It’s a Mobile First World
Since the advent of the smartphone, and particularly the launch of the first iPhone in 2007, it was feasible to see a day when more consumers would access the internet from their mobile phones than their more traditional computers. The explosion of the mobile device market eventually led to a tipping point in 2018, where mobile did in fact become responsible for more internet traffic than ‘desktop’ machines. 52.2% in 2019, according to Statista. Not surprisingly, it isn’t just surfing the web that followed this trend. People also leverage mobile to access their email in even greater number (61% of U.S. email opens occurred on mobile as early as 2017, according to Adestra. We can officially say that it’s a mobile first world as we head deeper into 2019.
For years, marketers have known that they had to have a mobile marketing strategy, right along with their more traditional, desktop-based digital marketing program. But, it was typically desktop-first and mobile-second for most companies. But, now that the tipping point has been reached, it’s a legitimate thought for marketers to think about mobile as the primary screen and the desktop/laptop as secondary going forward. This has a huge impact on every type of marketing, since everything from banner ad sizes to email content needs to consider how it appears on every type of screen.
What does a Mobile First environment mean for marketers?
With well over half of email users opening messages on their mobile devices, email marketers must initially adapt to the smaller screen size. This impacts everything from email design to the length of the copy and the form of the call to action. Most of us have received emails, that when opened on a mobile device don’t adapt to the screen size and then require zooming in and out, and LOTS of scrolling in order to read. This is a bad user experience that will almost certainly lead to lower conversion rates on an individual email campaign and if the practice continues over time, recipients may stop using their mobile device to open emails on from a particular company/sender whose emails consistently deliver a poor reader experience.
So, email marketers need to ensure their email design renders in a readable fashion on smaller screens and that the content doesn’t require an inordinate amount of scrolling. There is a long tradition of so-called long form emails driving excellent conversion rates and ROI in a number of industries. But, that often presupposes a desktop based user experience for email readers. These types of messages simply may not perform as well on mobile.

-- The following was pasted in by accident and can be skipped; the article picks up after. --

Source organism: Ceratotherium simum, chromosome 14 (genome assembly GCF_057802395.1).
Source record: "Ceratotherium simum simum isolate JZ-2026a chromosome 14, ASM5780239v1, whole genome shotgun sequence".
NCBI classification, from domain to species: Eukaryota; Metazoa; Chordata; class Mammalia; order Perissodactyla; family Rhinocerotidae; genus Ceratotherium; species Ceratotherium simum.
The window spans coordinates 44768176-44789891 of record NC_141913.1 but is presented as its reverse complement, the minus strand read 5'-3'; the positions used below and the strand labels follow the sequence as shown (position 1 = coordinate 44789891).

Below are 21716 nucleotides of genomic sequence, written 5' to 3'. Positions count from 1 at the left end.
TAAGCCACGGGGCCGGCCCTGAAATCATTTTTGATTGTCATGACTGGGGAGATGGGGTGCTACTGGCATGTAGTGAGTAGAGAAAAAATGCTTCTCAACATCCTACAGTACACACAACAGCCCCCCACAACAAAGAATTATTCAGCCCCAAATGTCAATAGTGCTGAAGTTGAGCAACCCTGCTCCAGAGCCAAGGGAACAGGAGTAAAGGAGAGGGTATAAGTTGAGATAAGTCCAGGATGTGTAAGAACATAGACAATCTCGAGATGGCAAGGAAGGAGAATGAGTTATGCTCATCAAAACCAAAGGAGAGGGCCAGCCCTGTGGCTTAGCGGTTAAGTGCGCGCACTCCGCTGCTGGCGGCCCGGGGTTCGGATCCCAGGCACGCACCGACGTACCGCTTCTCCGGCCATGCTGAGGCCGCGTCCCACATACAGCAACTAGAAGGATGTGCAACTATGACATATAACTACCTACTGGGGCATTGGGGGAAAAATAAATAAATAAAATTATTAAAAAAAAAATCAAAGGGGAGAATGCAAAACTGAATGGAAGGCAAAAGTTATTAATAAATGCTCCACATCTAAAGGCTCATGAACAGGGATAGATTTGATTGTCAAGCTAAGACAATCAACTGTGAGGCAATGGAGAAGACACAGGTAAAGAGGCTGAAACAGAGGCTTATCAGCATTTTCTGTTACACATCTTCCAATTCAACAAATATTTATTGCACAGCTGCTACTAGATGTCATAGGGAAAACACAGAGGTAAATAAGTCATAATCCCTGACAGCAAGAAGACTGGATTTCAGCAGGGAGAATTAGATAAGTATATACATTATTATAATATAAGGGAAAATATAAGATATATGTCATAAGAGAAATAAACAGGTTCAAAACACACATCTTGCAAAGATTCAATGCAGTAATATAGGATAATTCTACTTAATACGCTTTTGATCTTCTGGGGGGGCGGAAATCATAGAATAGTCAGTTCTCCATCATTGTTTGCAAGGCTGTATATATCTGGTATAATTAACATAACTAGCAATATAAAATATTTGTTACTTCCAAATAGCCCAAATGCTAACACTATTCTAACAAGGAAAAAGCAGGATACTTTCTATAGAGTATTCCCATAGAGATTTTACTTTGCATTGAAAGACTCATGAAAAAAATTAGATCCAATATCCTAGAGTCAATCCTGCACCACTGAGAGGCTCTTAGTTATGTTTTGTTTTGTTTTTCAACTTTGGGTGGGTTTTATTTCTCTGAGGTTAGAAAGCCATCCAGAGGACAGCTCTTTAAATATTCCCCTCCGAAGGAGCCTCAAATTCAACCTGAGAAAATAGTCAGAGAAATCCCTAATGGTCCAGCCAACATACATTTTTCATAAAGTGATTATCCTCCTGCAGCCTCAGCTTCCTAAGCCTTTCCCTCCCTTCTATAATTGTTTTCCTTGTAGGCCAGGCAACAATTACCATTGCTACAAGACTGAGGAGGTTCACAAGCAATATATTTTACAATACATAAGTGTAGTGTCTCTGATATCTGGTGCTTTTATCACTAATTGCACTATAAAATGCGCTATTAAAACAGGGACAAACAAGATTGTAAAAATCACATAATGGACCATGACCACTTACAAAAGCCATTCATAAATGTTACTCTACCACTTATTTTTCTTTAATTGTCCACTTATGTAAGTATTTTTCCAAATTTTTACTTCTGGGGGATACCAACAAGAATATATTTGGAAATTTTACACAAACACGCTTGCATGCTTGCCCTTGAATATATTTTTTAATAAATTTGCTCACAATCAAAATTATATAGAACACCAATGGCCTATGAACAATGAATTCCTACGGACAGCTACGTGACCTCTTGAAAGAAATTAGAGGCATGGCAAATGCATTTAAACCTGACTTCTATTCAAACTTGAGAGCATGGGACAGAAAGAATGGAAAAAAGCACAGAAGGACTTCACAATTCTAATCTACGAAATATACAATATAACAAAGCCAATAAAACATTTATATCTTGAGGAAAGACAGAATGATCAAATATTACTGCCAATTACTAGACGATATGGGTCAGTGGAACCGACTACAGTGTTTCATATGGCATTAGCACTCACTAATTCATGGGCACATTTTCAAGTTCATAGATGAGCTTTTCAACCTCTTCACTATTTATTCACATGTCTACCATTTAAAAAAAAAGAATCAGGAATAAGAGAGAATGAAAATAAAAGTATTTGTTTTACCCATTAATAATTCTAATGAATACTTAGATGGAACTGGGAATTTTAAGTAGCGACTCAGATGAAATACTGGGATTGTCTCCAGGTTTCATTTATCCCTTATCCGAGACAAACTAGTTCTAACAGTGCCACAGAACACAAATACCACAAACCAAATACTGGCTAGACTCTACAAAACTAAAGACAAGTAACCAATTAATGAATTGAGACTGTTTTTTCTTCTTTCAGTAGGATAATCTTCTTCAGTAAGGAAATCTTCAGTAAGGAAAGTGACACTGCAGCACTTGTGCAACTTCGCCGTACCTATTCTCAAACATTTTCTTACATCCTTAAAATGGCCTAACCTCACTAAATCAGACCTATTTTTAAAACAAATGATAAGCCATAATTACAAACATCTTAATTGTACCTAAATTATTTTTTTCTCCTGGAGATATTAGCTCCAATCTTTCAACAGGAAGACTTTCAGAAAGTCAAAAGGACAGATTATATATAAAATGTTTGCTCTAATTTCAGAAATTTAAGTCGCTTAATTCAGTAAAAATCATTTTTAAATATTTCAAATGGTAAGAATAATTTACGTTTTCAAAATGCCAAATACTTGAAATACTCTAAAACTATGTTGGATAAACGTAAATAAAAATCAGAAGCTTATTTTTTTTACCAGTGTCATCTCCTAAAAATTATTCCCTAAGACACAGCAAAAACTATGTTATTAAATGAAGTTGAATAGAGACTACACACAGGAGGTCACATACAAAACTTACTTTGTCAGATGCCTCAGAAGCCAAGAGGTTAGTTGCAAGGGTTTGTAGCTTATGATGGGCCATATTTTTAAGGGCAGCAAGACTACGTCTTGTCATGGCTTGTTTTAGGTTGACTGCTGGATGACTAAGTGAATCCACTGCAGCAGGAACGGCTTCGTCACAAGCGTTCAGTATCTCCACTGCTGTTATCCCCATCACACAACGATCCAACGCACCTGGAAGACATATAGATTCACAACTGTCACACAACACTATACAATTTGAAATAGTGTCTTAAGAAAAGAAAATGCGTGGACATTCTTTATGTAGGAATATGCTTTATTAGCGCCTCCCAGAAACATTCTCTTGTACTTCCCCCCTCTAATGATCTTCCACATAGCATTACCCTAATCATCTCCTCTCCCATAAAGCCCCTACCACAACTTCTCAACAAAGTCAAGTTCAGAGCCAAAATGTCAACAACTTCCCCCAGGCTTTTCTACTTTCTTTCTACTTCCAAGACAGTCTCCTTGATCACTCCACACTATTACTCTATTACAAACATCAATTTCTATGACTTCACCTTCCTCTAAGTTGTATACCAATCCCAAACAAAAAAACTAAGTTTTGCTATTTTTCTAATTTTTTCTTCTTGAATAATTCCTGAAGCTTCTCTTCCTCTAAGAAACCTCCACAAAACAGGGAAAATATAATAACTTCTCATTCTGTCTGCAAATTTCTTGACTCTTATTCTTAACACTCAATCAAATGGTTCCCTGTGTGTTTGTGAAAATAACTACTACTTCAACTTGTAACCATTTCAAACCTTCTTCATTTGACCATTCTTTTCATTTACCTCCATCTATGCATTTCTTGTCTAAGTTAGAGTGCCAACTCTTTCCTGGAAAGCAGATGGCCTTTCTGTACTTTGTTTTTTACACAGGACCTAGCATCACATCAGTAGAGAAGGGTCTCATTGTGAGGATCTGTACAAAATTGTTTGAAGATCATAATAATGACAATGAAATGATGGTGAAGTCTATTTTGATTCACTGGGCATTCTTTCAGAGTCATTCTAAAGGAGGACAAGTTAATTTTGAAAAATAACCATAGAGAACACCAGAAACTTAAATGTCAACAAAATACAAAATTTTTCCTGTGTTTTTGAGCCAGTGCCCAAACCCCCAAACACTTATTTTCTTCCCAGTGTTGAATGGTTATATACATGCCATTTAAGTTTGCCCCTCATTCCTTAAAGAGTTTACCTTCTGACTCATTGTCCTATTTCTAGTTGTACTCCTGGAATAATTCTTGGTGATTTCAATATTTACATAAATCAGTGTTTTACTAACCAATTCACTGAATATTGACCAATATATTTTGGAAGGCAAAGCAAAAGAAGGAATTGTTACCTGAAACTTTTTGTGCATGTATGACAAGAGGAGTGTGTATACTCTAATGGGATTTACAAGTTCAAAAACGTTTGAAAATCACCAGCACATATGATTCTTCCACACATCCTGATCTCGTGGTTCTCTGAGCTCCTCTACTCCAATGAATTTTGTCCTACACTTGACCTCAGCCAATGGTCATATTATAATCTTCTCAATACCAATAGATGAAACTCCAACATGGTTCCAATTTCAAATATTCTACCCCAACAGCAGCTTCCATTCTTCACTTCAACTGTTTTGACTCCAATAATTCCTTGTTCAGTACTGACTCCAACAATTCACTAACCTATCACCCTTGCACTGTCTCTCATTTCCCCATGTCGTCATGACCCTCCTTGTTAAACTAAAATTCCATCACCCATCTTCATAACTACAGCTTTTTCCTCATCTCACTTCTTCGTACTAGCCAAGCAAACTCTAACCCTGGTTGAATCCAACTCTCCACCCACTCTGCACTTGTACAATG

Text messaging has been around for over 20 years, predating the smartphone that truly launched the mobile marketing industry. As a marketing channel, SMS capitalizes on the immediacy of mobile marketing. It delivers extremely high open rates, as people typically check a text message when it arrives (98% of text messages are opened and 95% of those are opened in the first 90 seconds after receipt). This attention grabbing immediacy gives SMS marketing an advantage over just about any other channel. However, SMS comes with challenges, limitations, and a level of responsibility that also exceed many other channels.
Because a text message immediately grabs the recipient’s attention (unlike really any other channel besides telemarketing), if a recipient receives messages that they either don’t remember signing up for or that they find irrelevant, there is an immediate negative reaction. This negative perception can easily be transferred to the company/brand that is being promoted in the text message. So, marketers need to be judicious with the messages they send (frequency, timing, and content). Additionally, SMS is an opt-in based channel, where marketers are only able to legally send marketing text messages to recipients who have signed up to receive them. Like email, SMS marketers must make it easy for recipients to opt-out of future text messages. This means that SMS marketing also requires a suppression list management solution, similar to email marketing.
An additional challenge for SMS marketers is that they need to deliver their message in a short amount of text, with no graphics or other design elements. It’s really all about the words and their ability to connect with recipients and hopefully drive an action (other than a request to stop sending text messages).
It will be interesting to see how mobile’s status as the preferred screen will impact marketing strategy in 2019 and beyond, but it’s safe to say that marketers will find ways to adapt their plans to a mobile first world.